[Mono-dev] [PATCH] System.Threading.Parallel
andreas.faerber at web.de
Thu Dec 27 11:10:26 EST 2007
Unfortunately I don't have regular Internet access right now.
Am 24.12.2007 um 15:50 schrieb Miguel de Icaza:
> Am not sure that I we have known where this code would go, as I stated
> to you in an email on December 11th:
> If you have an implementation, we would not have a problem
> bundling it. The question is on which assembly it goes.
> There is some extra background in the email regarding this particular
Yes, and I read it. That was your response to my asking specifically
about mcs/. Your saying you'd not have a problem bundling it seemed to
confirm the location mcs/ as you didn't reject or propose another
location. So without further responses, I put my code into mcs/.
Regarding the above question of an assembly, I replied on Dec 12 that
according to the standard this were System.Threading.Parallel.dll and
corlib. I got no further response on that indicating you actually
meant repository folder/directory/module rather than assembly.
If you did/do actually mean to create a new non-standardized assembly
then there is little point in exactly duplicating the ECMA interface,
I could then go with static (wrapper) methods for some operations
rather than creating instance objects, and from my view such a custom
assembly shouldn't go into either of mcs or olive then.
> A separate repository is usually a good idea to let libraries
> mature, as
> I mentioned on my emails, the ECMA System.Threading.Parallel was
> submitted by Intel, but as far as we know, no implementation was ever
> tested on real applications, so it avoided the entire refining cycle.
But I'm in no position to change the ECMA standard! So there will be
no such refining cycle now either, wherever we put the code - only the
users' choice of whether to use that API or not.
> As a matter of policy, we have had libraries developed externally for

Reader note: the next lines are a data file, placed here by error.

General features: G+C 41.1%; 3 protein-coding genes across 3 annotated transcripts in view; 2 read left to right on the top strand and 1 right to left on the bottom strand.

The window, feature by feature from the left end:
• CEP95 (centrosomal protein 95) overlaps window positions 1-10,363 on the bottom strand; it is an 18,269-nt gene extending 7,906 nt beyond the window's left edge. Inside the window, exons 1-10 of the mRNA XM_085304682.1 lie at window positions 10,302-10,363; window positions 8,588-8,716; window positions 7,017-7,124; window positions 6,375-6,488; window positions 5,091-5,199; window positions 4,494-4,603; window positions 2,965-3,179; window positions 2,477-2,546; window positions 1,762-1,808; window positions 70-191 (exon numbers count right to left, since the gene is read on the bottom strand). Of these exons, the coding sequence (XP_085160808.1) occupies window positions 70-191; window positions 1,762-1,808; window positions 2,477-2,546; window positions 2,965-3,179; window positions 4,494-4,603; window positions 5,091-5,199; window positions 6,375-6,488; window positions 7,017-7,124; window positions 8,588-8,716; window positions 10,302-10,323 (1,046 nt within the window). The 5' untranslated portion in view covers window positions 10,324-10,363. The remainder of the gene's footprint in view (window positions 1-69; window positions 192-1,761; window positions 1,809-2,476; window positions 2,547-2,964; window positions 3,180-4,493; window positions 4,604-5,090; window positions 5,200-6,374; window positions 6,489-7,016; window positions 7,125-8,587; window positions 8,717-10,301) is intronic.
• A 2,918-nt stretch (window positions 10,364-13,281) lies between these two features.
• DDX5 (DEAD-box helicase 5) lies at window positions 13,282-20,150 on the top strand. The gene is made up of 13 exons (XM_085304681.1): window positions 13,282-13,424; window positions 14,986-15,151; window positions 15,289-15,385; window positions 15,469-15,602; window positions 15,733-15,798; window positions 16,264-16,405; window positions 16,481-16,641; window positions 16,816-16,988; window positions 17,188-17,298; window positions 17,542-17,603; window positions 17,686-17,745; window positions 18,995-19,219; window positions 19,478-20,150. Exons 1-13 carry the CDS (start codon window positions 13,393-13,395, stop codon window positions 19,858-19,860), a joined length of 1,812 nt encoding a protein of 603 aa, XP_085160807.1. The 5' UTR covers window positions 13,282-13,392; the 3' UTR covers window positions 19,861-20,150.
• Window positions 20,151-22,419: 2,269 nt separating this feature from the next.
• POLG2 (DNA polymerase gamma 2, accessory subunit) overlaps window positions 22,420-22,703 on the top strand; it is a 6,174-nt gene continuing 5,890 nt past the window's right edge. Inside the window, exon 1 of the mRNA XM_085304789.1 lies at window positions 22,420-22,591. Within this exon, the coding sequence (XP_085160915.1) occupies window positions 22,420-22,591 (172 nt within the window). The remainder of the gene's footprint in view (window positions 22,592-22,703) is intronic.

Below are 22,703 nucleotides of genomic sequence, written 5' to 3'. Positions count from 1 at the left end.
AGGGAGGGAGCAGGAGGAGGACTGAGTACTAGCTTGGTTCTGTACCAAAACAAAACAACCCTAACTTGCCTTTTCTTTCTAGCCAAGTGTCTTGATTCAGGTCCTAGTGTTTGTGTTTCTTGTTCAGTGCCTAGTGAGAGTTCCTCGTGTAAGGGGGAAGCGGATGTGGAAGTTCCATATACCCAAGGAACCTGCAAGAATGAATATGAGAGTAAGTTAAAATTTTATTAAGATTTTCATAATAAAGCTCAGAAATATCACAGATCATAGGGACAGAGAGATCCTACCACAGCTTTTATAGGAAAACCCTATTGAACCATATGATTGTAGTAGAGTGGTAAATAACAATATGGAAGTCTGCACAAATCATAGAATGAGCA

> months (or even years) before they went into mcs. System.Core and
> Cecil are two examples.
> But also, we are trying hard to reduce the number of assemblies that
> ship (there are numerous posts on this subject elsewhere), but the
> problem is that mcs has become too large and bugs in a an area require
> releasing the entire Mono to fix those problems.
> And today we suffer from various early mistakes when plenty of
> made it into mcs, We now regard shipping inside mcs as a liability,
> have even initiated the planning to split out all the Microsoft-
> libraries into a separate module and keep "mcs" with the bare minimum
> In fact, even libraries as important as Mono.ZeroConf that have been
> under development for more than a year are not part of mcs today.
I did not notice such posts on Mono-dev, but as you might guess this
move in general has my support, it would greatly speed up the build
process from SVN.
It is only unfortunate that this patch has blocked my working copy and
further work on this for two weeks just to be told clearly now that
you're not interested in including it in mcs/ as-is. I had read that
you'd rather have classes implemented throwing
NotImplementedExceptions than not having them implemented at all, so
providing a fully implemented missing assembly seemed like a nice and
easy way to contribute back to the Mono community... turns out not to
be so straightforward.
The downside of moving STP elsewhere is two-fold:
* Providing such a minimalistic implementation inside mcs/ would have
got the assembly/API into the next release, deploying it and enabling
people to start developing against it.
* And the ECMA/System.* nature of this assembly should enable us to
subsequently replace the initial implementation without users having
to redirect any strongly versioned references via .config file for
> We can offer you the hosting space as well (similar to what we do with
> Cocoa#) and an svn account, and when code depends on it we could
> where it goes into mcs or olive.
Mono.ZeroConf, Cocoa-sharp and all the others are not ECMA assemblies
and thus much easier to build.
I do have an account, so if likely we have to duplicate parts of
Mono's build system then some place in SVN might still be reasonable
for tracking changes, whether a personal branch or somewhere in trunk.
For now I have imported the non-olive code into a new local
repository; if you decide on where you'd like to have what, I could
look into exporting/importing something in early January.
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